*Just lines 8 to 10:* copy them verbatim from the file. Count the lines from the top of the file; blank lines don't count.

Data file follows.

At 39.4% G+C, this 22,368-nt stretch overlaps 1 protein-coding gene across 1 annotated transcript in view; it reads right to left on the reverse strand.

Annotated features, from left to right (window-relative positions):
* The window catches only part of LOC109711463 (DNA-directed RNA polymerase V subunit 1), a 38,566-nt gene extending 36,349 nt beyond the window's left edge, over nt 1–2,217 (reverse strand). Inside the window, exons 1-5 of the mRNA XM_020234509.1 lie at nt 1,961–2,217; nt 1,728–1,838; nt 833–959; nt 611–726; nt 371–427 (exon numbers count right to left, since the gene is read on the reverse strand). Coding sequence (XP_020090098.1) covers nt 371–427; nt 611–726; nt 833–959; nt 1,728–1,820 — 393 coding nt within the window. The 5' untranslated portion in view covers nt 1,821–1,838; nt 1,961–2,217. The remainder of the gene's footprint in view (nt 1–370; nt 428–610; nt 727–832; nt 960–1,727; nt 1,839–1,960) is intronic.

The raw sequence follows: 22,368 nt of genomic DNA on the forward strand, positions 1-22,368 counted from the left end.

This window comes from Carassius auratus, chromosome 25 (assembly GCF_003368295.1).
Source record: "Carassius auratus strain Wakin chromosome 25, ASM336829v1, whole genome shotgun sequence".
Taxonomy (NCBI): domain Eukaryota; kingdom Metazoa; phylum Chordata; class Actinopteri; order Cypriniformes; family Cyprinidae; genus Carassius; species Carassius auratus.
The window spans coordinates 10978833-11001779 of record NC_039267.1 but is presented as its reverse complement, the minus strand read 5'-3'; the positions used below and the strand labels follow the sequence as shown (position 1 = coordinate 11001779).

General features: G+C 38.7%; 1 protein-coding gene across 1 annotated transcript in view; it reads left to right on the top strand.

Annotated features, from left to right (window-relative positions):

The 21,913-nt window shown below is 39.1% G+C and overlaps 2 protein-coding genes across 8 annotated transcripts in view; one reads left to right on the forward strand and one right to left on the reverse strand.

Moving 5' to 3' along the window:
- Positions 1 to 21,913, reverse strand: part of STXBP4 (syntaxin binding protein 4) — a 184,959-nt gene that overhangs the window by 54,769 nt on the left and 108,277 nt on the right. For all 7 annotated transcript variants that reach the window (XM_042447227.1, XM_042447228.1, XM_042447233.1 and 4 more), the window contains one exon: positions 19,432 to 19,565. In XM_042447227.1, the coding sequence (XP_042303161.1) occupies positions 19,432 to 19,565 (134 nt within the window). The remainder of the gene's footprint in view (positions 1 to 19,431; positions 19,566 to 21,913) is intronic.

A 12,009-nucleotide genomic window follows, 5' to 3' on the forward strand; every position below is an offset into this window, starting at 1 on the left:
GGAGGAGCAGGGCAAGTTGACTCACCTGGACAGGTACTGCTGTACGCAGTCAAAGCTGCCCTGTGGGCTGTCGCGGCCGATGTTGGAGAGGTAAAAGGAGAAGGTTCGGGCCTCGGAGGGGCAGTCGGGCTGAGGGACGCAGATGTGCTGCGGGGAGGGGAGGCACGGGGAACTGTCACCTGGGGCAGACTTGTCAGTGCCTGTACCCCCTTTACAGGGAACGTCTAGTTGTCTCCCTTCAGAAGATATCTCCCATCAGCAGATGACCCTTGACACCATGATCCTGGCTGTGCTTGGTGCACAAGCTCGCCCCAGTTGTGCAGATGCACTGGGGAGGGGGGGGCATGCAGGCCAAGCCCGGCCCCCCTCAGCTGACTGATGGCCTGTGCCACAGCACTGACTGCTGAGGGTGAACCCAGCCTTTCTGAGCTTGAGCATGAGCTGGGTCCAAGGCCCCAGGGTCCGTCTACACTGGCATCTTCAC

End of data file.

The window spans coordinates 10978833-11001779 of record NC_039267.1 but is presented as its reverse complement, the minus strand read 5'-3'; the positions used below and the strand labels follow the sequence as shown (position 1 = coordinate 11001779).

General features: G+C 38.7%; 1 protein-coding gene across 1 annotated transcript in view; it reads left to right on the top strand.

Annotated features, from left to right (window-relative positions):